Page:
Tarun: We at Ather believe FAME 2's intent was to incentivize the EV industry to build high-quality vehicles that consumers would buy. It incentivized better technology - lithium-ion batteries and incentivized OEMs to build vehicles that would be comparable to ICE vehicles so consumers could make the shift to EVs. FAME 2 has been a boon to the market that is building electric vehicles and this can be seen in consumers' reactions and brands like ours have been able to sell their products at a more affordable price. Most importantly it promoted Make In India and disincentivized importing kits and components.
What is the market price and operational cost of owning an Ather Energy scooter as compared to an ICE (Internal Combustion Engine) Vehicle?
Tarun: Ather 450 retails at around 1.13 lacs while the 450X is for 1.49 lacs and 1.59 lacs. Although the TCO is slightly higher compared to a ICE model (Aprilia costs around 1 lac)
There are 2 key segments in EVs today - one that is looking at EVs purely from a TCO perspective, and the other that sees EVs as the future of automobiles, and technologically superior. For the first, the tough economic environment makes the case stronger to go for EVs. The second segment is skewed towards the premium end of the market, and relatively less vulnerable to the economic environment.
Oil and gas prices fluctuating, the maintenance and monthly expenses of an electric vehicle will always be far more affordable than ICE vehicles.
Ather Energy develops all of their technology in house, and to add more to their unorthodox business model, Ather has also come up with their own charging network, and a facilitating app for the same. As a part of this project, Ather has already established several charging stations in Bangalore and Chennai. These DC-fast-charging stations dubbed as Ather Grid use Ather's proprietary charging method and connector to charge the Ather scooters. Unlike most auto manufacturers in India, Ather Energy owns and operates its own Experience Centers - Ather Spaces which aim primarily at providing customers with the insights of the Ather bikes developed by them. We wanted to know from Tarun what is next for Ather Energy:
How far are we as a country from achieving electric mobility on our roads, and where does Ather Energy see itself in India’s electric future?
Tarun: One of the best things to happen with the pandemic is people have now realised the importance of a clean and green environment, and have witnessed the quick results that can be seen with reduced air pollution. The transport industry can only reduce air pollution by making a systematic shift to electric mobility, this will drive the transition in India.
The year 2019 was one of the worst years for the traditional automobile industry with falling sales and piling inventory. Passenger vehicle sales declined by 17.98 per cent in April-November 2019 over the same period last year, according to the Society of Indian Automobile Manufacturers (SIAM). In a way, the industry was struggling even before the pandemic unlike the EV industry, which saw a 20% increase in sales. With new and existing brands launching more efficient and powerful electric two-wheelers that are near-equal or better in performance than their ICE counterparts, electric vehicles will definitely be the future of mobility in India.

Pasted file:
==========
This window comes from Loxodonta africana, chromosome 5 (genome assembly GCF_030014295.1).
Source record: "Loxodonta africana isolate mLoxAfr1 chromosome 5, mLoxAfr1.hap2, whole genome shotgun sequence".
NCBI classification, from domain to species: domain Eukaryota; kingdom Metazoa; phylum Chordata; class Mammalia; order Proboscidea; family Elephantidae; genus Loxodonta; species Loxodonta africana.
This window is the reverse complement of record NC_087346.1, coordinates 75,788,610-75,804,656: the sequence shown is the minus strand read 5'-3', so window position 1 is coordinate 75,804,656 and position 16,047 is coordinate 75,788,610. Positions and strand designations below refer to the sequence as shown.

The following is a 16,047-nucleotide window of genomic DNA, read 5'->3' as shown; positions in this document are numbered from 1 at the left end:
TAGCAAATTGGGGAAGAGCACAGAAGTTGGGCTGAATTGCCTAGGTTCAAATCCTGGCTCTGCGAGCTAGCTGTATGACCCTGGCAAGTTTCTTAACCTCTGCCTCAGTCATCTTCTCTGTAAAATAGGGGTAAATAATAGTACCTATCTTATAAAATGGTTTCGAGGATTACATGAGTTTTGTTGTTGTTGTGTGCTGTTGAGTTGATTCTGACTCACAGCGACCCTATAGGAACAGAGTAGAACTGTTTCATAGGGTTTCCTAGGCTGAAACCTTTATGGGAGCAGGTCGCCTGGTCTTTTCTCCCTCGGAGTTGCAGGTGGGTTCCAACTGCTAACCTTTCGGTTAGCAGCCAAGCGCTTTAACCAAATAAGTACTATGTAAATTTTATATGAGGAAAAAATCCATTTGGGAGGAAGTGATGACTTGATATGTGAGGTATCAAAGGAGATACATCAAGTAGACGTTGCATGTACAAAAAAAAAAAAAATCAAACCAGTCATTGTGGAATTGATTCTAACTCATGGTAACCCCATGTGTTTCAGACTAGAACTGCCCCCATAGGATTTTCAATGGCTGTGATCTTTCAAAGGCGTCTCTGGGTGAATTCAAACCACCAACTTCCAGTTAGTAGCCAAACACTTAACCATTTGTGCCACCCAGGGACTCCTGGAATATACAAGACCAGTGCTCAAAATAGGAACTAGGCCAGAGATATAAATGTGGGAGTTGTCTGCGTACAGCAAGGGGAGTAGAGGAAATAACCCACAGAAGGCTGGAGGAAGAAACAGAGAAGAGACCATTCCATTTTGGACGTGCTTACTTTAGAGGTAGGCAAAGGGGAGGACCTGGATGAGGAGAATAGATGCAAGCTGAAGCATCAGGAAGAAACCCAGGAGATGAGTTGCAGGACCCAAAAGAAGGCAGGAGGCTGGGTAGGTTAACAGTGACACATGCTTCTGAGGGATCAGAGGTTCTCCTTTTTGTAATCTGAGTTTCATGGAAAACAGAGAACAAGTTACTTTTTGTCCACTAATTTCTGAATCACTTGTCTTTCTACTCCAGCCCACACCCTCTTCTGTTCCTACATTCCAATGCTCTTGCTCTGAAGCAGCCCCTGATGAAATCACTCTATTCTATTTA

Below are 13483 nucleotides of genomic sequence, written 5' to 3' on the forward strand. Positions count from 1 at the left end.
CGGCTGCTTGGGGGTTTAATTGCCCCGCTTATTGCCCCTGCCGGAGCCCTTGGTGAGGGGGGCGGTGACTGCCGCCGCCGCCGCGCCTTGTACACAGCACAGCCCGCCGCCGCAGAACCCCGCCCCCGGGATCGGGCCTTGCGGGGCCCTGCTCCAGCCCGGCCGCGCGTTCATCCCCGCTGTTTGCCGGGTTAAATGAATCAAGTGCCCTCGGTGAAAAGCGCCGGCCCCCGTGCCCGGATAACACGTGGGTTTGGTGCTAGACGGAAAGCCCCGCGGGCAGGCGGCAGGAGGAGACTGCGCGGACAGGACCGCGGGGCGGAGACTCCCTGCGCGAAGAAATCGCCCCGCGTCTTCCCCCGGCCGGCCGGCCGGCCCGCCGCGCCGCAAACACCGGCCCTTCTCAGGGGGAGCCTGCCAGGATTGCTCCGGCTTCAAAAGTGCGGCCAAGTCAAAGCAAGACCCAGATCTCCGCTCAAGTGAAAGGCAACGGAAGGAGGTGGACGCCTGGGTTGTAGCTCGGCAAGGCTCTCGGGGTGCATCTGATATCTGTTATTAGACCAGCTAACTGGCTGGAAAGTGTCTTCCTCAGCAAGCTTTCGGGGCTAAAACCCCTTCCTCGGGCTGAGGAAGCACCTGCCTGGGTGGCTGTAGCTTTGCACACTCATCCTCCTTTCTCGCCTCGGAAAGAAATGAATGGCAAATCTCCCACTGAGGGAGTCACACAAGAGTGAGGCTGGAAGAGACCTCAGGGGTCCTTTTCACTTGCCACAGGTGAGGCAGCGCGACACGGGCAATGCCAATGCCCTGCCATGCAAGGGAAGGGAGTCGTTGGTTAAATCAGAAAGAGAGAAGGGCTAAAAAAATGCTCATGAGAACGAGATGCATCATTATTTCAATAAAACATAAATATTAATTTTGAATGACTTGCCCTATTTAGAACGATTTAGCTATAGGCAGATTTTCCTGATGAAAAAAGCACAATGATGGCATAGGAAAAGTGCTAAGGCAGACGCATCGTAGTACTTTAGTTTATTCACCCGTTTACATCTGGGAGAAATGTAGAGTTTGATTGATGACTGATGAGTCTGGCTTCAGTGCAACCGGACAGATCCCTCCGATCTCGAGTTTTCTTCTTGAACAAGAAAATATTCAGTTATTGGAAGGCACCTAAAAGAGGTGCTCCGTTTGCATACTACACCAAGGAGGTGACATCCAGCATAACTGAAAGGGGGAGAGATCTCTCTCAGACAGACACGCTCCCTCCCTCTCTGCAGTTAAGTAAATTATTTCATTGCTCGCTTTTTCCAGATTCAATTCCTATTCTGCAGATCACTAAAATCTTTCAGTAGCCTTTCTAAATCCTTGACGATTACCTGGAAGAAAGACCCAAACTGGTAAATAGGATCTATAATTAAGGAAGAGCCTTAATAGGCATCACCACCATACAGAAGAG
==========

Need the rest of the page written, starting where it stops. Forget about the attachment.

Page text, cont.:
The pandemic may have disrupted our timelines for the national launch of the 450X, but not our spirit. We will be starting deliveries of the 450X starting next month in a phased manner across all the 10 cities we announced early this year. By Q1 of 2021 Ather 450 will be on roads in Mumbai, Delhi, Chennai, Bengaluru, Hyderabad, Coimbatore, Kochi. Ahmedabad, Pune, and Nagpur.
Does Ather Energy have any plans of coming up with other products (Electric Cars, or electric motorbikes) than the electric scooters currently being made?
Tarun: Not at the moment
Are there any plans for producing new and unorthodox products that further improve the rider’s experience (for example, smart helmets) anytime soon?
Tarun: We plan to roll out a Tyre Pressure Monitoring System (TPMS) soon and offer a smart helmet option by the end of March 2021. These features are designed to exploit the scooter's connected tech features.
Ather Energy started off with Tarun Mehta and Swapnil Jain developing Battery packs. Did you (at least initially) have any plans of expanding into the energy sector, and do you still have any such future plans?
Tarun: Currently, all our energies are into launching the 450X nationally
As I'm finishing this article, I can only think of one way to wrap up this series on Ather Energy - how it has taught me what true engineering and entrepreneurial virtues are. In just a couple of months time, engineering campuses all over India and IITs specifically will again be teeming with enthusiastic first year students (at least in online classrooms, if not physically) ready to take on the world with their ideas. And if there is one message that they need to imbibe, is that the road to success today is not the oft quoted 'stable' engineering career - but rather, it starts from daring to explore new possibilities, and goes forward with vision, hard work and astute knowledge of one's field of expertise. And what better example of that than Ather Energy itself!